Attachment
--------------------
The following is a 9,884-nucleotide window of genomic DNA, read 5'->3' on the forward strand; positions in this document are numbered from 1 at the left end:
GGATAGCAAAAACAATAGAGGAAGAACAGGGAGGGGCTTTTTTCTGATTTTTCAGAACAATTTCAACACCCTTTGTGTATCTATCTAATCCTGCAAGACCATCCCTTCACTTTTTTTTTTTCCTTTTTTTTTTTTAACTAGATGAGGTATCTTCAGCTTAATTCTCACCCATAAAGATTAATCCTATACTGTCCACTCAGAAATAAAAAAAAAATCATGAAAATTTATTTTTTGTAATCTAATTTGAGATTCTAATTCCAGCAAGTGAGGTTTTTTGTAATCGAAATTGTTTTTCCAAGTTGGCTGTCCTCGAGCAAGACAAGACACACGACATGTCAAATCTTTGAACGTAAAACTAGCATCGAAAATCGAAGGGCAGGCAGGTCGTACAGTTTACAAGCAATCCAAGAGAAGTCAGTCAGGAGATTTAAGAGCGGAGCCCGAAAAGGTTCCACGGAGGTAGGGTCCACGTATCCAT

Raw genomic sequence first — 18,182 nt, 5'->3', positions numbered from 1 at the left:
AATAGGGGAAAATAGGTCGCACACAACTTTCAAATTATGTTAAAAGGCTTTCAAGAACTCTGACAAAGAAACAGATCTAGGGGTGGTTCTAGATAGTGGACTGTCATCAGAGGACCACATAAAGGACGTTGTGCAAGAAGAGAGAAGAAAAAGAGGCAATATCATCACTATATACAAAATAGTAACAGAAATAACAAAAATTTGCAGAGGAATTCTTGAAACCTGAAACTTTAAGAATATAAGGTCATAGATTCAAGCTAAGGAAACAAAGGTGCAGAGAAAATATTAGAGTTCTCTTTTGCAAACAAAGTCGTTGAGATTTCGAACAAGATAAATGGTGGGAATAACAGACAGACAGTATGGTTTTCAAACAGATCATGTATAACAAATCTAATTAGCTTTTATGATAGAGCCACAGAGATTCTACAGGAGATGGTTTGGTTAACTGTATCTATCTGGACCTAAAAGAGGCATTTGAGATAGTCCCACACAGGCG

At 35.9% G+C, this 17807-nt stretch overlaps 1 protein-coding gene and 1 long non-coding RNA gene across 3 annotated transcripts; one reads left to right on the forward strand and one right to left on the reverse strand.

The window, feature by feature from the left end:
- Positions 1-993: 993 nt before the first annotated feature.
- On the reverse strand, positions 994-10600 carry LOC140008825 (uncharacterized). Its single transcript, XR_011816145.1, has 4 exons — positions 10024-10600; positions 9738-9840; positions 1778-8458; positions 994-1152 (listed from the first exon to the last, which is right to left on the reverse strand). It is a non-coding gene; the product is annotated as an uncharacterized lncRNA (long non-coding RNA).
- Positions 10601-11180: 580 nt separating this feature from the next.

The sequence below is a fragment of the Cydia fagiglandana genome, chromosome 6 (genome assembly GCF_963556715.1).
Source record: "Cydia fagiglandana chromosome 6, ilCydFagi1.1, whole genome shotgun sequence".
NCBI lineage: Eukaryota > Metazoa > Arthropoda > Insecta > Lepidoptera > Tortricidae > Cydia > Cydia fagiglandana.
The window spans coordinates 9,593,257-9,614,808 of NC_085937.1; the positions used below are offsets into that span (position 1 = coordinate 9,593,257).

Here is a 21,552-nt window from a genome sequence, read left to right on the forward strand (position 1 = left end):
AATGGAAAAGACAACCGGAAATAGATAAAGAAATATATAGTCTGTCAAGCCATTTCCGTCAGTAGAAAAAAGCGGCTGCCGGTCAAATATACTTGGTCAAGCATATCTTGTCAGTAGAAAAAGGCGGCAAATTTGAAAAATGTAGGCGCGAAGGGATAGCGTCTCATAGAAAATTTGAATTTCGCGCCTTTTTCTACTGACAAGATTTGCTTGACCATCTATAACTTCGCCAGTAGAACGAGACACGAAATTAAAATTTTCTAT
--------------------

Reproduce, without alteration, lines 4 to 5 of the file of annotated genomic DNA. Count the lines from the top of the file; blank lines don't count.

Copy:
AATAGGGGAAAATAGGTCGCACACAACTTTCAAATTATGTTAAAAGGCTTTCAAGAACTCTGACAAAGAAACAGATCTAGGGGTGGTTCTAGATAGTGGACTGTCATCAGAGGACCACATAAAGGACGTTGTGCAAGAAGAGAGAAGAAAAAGAGGCAATATCATCACTATATACAAAATAGTAACAGAAATAACAAAAATTTGCAGAGGAATTCTTGAAACCTGAAACTTTAAGAATATAAGGTCATAGATTCAAGCTAAGGAAACAAAGGTGCAGAGAAAATATTAGAGTTCTCTTTTGCAAACAAAGTCGTTGAGATTTCGAACAAGATAAATGGTGGGAATAACAGACAGACAGTATGGTTTTCAAACAGATCATGTATAACAAATCTAATTAGCTTTTATGATAGAGCCACAGAGATTCTACAGGAGATGGTTTGGTTAACTGTATCTATCTGGACCTAAAAGAGGCATTTGAGATAGTCCCACACAGGCG

At 35.9% G+C, this 17807-nt stretch overlaps 1 protein-coding gene and 1 long non-coding RNA gene across 3 annotated transcripts; one reads left to right on the forward strand and one right to left on the reverse strand.